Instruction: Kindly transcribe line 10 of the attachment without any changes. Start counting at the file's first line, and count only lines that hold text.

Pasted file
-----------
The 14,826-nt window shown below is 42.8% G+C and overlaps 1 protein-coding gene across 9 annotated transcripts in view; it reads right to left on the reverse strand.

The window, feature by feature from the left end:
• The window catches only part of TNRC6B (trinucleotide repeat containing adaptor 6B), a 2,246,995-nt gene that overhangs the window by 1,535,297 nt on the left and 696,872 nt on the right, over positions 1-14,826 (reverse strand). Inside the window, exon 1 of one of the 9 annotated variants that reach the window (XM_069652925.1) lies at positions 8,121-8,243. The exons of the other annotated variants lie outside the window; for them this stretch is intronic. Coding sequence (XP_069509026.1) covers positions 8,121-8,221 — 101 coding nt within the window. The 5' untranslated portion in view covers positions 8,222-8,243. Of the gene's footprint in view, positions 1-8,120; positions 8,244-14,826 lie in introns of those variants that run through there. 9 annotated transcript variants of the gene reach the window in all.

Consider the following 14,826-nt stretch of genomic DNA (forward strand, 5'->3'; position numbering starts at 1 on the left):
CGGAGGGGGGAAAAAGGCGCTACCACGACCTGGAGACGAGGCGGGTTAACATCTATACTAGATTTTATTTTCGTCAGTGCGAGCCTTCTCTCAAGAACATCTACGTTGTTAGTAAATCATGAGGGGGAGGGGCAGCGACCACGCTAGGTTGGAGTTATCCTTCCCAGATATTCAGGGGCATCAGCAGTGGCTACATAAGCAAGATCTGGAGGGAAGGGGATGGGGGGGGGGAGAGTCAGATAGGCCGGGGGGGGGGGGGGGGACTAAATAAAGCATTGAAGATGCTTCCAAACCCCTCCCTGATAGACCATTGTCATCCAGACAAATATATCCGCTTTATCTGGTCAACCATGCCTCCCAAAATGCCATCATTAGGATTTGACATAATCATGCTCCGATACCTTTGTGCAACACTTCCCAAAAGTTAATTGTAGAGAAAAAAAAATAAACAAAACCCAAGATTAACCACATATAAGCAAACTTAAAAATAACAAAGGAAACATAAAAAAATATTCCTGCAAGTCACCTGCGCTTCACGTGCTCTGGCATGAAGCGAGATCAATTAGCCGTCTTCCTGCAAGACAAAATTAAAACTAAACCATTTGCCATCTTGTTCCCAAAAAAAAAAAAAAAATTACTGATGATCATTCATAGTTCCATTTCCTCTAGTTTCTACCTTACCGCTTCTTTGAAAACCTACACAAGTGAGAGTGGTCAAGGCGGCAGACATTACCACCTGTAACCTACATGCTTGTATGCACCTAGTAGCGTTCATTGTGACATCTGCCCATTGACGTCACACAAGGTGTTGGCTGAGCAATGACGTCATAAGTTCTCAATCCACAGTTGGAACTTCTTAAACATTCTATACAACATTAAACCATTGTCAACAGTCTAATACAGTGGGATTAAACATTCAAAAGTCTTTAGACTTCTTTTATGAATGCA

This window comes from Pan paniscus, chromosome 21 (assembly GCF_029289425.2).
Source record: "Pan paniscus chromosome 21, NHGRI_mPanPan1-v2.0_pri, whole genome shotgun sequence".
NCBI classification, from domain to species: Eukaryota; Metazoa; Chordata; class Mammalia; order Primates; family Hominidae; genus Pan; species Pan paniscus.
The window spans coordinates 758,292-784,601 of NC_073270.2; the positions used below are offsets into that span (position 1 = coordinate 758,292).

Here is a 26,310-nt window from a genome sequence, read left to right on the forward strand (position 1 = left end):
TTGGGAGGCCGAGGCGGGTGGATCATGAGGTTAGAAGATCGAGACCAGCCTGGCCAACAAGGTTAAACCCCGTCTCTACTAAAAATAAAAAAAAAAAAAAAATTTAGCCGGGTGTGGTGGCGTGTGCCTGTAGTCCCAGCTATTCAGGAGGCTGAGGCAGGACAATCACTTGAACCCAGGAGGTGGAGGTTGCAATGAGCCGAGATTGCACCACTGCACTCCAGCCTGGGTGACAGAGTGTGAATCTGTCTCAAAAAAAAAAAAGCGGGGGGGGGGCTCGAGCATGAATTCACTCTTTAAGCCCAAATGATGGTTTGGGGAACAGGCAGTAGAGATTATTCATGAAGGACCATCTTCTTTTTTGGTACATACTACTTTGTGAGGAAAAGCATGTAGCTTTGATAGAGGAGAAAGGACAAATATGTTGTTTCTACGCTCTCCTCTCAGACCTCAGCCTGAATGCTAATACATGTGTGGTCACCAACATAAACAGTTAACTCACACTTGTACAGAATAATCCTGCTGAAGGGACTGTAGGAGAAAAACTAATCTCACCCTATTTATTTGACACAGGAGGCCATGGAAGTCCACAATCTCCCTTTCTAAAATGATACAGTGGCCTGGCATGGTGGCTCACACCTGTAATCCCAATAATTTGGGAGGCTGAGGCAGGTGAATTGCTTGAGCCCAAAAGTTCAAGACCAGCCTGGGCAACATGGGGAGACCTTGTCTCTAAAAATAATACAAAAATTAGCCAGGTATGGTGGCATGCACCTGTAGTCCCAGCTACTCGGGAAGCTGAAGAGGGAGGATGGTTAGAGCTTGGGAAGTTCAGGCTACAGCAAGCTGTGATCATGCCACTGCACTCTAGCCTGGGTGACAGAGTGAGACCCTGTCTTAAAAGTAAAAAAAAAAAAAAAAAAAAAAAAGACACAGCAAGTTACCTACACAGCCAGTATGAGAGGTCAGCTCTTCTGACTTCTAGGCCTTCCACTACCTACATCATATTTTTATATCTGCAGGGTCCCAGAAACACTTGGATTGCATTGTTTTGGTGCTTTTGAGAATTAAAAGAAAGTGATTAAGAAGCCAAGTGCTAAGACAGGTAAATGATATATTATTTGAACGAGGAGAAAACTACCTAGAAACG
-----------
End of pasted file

Here is a 26,310-nt window from a genome sequence, read left to right on the forward strand (position 1 = left end):